Walk Your Dog Month

Make the most of it with these experts' tips

It’s January, the sun is out, and dogs and their owners everywhere are enjoying relaxed time together in the great outdoors. With January being ‘Walk Your Dog Month’, now is the perfect opportunity to discover how to get the best outcome from those summer outings.

Exercise has benefits for all

“A key part of dog parenting is ensuring their daily exercise, which many see as motivation for maintaining their own fitness too,” says Michelle Le Long, COO of pet insurance specialist PD Insurance.

“The benefits of exercise for humans are well documented – it can improve brain health, help manage weight, reduce the risk of disease and strengthen bones and muscles, and the same goes for dogs. Your pooch will benefit greatly from a daily walk or run, but it’s important to abide by New Zealand’s laws and Council rules to ensure a successful outing.”

Kiwi pet owners prefer leashed dogs

Recent research by PD Insurance shows New Zealanders generally prefer seeing dogs on a lead.

“Almost everyone understands dogs pose a potential problem for native wildlife and birds in particular, including our precious kiwi,” says Le Long. “But many of us probably don’t realise that most pet owners feel more comfortable seeing dogs on leads”

“In our recent survey of 2,000 customers, more than three quarters of whom own a dog, the majority agreed that a lead should be used in public at all times no matter how well behaved the dog. This shows most dog owners understand their responsibilities, respecting everybody’s rights to enjoy the outdoors without being approached by an unmanaged canine companion.”

Teach your puppy to walk on a lead

Anyone can teach their puppy to walk on a lead well, but it does take some effort and persistence.

Get them familiar with the lead first. Don’t expect your puppy to be ready to walk with a collar and lead straight away. Start off small and get Fido used to wearing a collar around the home. Next step is attaching the lead and watching him drag it around (keeping a close eye for tangle risk).

A puppy school or dog trainer will help get your puppy lead walking properly, but plenty of happy dog walkers have tackled it alone and enjoy daily, well-mannered walks. If you do your research and take the right steps calmly and consistently, you should be fine.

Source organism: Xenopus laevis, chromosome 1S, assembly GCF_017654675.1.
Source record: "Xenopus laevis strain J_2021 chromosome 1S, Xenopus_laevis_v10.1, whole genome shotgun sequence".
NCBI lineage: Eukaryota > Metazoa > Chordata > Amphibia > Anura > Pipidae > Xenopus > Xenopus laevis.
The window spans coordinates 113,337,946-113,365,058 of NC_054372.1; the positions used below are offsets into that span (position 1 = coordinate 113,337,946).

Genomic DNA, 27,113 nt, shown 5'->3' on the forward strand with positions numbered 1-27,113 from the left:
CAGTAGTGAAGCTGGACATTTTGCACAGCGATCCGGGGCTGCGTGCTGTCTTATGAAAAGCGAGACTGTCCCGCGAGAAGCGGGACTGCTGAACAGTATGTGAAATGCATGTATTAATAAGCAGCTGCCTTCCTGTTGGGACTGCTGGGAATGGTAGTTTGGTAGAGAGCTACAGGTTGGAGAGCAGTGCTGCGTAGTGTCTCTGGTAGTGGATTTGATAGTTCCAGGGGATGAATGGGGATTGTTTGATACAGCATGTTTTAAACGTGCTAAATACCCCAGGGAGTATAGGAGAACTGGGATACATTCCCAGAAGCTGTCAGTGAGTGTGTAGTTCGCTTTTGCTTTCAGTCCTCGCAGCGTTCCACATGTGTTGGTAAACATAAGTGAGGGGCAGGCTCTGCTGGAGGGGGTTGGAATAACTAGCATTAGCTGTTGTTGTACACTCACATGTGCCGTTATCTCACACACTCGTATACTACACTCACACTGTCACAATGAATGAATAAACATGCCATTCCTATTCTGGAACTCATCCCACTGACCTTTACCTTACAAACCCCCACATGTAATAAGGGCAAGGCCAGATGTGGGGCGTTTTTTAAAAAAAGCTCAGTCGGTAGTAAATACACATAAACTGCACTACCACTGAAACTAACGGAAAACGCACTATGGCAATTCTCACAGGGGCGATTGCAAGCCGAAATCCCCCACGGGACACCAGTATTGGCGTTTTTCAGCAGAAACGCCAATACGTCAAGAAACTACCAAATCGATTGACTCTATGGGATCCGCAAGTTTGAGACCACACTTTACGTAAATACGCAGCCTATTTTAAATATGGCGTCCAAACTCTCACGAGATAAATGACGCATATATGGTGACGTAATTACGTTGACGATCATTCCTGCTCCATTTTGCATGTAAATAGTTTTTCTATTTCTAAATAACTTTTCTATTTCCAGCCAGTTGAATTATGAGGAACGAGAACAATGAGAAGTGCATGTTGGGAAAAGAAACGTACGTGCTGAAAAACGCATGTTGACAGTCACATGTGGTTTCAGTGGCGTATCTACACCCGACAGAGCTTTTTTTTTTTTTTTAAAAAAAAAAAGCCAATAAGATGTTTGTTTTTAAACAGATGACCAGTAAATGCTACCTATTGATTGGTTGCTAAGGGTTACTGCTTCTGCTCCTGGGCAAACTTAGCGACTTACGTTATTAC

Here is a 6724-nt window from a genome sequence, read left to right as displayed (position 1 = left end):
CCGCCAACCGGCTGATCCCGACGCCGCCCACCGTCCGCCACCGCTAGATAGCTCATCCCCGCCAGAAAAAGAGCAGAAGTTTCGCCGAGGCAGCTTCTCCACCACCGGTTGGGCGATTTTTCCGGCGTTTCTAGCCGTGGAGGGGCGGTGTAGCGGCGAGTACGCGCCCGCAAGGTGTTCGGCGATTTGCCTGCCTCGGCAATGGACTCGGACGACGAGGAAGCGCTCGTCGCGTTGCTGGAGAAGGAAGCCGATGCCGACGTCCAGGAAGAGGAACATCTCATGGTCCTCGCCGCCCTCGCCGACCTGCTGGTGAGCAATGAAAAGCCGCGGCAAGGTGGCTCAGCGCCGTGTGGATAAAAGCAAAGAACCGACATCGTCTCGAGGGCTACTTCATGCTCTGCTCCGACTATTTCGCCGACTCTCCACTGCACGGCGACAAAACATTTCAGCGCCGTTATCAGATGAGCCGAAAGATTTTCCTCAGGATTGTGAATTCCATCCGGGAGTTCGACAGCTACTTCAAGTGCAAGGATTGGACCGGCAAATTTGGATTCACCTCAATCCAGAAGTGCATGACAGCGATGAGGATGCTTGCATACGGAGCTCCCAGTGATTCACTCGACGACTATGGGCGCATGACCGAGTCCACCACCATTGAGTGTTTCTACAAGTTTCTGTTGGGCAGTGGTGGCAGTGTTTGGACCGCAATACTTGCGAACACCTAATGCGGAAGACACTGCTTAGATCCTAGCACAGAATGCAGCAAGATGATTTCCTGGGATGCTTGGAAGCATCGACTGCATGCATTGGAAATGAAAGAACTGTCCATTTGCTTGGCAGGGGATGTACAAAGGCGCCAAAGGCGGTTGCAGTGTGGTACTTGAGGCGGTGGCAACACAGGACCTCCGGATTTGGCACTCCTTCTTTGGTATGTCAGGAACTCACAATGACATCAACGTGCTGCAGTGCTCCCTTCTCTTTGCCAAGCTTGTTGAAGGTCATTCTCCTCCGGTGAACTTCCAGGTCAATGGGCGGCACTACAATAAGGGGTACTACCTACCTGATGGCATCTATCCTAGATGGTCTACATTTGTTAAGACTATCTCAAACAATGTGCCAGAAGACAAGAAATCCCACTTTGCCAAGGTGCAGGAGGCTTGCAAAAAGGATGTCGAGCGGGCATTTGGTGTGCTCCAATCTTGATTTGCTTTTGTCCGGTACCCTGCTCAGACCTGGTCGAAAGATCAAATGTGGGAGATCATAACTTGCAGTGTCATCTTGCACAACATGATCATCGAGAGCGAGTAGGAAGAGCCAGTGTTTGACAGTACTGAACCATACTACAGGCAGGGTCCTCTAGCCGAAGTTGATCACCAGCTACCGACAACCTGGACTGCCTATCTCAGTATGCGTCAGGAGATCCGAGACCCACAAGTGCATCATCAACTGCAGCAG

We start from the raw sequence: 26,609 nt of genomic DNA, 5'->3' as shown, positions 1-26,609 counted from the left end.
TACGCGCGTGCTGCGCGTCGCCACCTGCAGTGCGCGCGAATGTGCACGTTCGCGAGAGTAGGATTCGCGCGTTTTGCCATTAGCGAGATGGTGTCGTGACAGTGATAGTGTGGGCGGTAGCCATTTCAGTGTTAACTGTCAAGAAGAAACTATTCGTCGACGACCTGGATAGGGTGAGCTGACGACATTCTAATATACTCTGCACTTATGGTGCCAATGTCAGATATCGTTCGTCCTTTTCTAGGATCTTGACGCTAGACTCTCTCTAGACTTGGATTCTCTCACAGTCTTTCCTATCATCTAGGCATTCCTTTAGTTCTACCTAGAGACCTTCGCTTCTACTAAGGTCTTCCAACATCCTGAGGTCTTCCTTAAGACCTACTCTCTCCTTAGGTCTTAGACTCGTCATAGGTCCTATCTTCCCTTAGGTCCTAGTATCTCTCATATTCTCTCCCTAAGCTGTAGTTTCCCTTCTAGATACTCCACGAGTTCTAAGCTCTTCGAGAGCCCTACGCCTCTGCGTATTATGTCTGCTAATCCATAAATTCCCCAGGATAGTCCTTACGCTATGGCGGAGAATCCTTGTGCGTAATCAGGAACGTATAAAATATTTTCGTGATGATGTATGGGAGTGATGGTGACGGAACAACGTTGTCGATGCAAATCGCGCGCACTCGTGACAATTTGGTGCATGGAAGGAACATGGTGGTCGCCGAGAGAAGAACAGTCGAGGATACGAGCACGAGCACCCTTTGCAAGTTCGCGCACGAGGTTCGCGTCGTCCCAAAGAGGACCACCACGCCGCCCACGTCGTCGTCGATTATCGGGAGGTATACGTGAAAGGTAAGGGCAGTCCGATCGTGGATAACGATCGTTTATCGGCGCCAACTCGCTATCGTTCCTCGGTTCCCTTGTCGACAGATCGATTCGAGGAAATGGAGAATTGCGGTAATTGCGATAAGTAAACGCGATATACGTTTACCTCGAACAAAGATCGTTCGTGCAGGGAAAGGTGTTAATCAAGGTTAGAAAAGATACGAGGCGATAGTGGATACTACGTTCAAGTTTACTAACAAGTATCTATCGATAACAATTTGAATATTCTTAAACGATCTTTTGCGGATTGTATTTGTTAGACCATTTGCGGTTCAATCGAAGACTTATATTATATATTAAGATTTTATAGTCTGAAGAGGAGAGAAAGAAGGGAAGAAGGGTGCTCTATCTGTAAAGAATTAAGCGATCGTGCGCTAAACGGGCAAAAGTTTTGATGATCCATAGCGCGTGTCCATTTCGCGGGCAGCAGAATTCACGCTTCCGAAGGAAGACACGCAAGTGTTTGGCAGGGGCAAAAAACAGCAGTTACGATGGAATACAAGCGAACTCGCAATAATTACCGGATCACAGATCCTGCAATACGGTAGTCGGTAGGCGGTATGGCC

Dogs are individuals and not everything that works for one will work for another. However, here are some basic steps to teach yours to walk on a lead:

Steps to walking well

  • Choose a safe, quiet and distraction-free environment to start teaching your dog to walk.
  • Keep walks short. Puppies have short attention spans, and you don’t want them to be too tired to absorb your teachings.
  • Socialise them by gradually increasing interactions with other dogs and people in controlled, safe environments.
  • Use a phrase or word as your dog’s command to walk by your side without pulling. This could be ‘’here’’, “heel”, “with me” or even “walk nicely.”
  • Bring treats, and instantly reward good behaviour with their favourite treat.
  • Teach your puppy that when there’s pressure on the lead they don’t go anywhere and when there’s none they can walk.
  • Give them time, space, and consistency. It might take a few months to teach your puppy to walk on a lead properly, but you’ll be glad of it in the long run.

Lead the Way

PD Insurance partners with Lead the Way, a Department of Conservation (DOC) initiative that educates the public about minimising dogs’ impact on coastal wildlife and others who share the coastal environment. This includes informing pet owners about the benefits of – and rules around – keeping dogs on leads.

Getting ‘Wildlife Wise’ is easy; read the Dogs on Beaches guide, complete a short quiz, and you qualify for buying a colour coded Lead the Way leash that alerts others to your pup’s temperament: red for ‘stay away’, orange for ‘exercise caution’, yellow for ‘I’m vulnerable’, and green for ‘I’m friendly, go ahead and approach me if my owner says yes’.

Know before you go

Before hitting the local beach this summer, do your research. Some beaches are dog friendly; others aren’t. Some allow ‘off the lead’; others insist on restraints.

“There are good reasons for restrictions,” says canine behaviour and training expert Maria Alomajan. “Dogs are man’s best friend, but often the opposite for native bird and marine species. Check online with DOC for restrictions and read the signs posted at public areas.”

Prioritise connecting with your dog

She says the heart of a successful dog walk is making yourself the centre of your dog’s attention.

“When walking your dog you’re competing with a whole world of distractions, so be present and engaged. Situational awareness is important for knowing who and what is in the environment and how your dog may respond. This equips you to react effectively if something does go awry, rather than when it’s too late,” concludes Alomajan.

Media contact 

Leandri Smith – The Mail Room 
027 365 9003 | [email protected]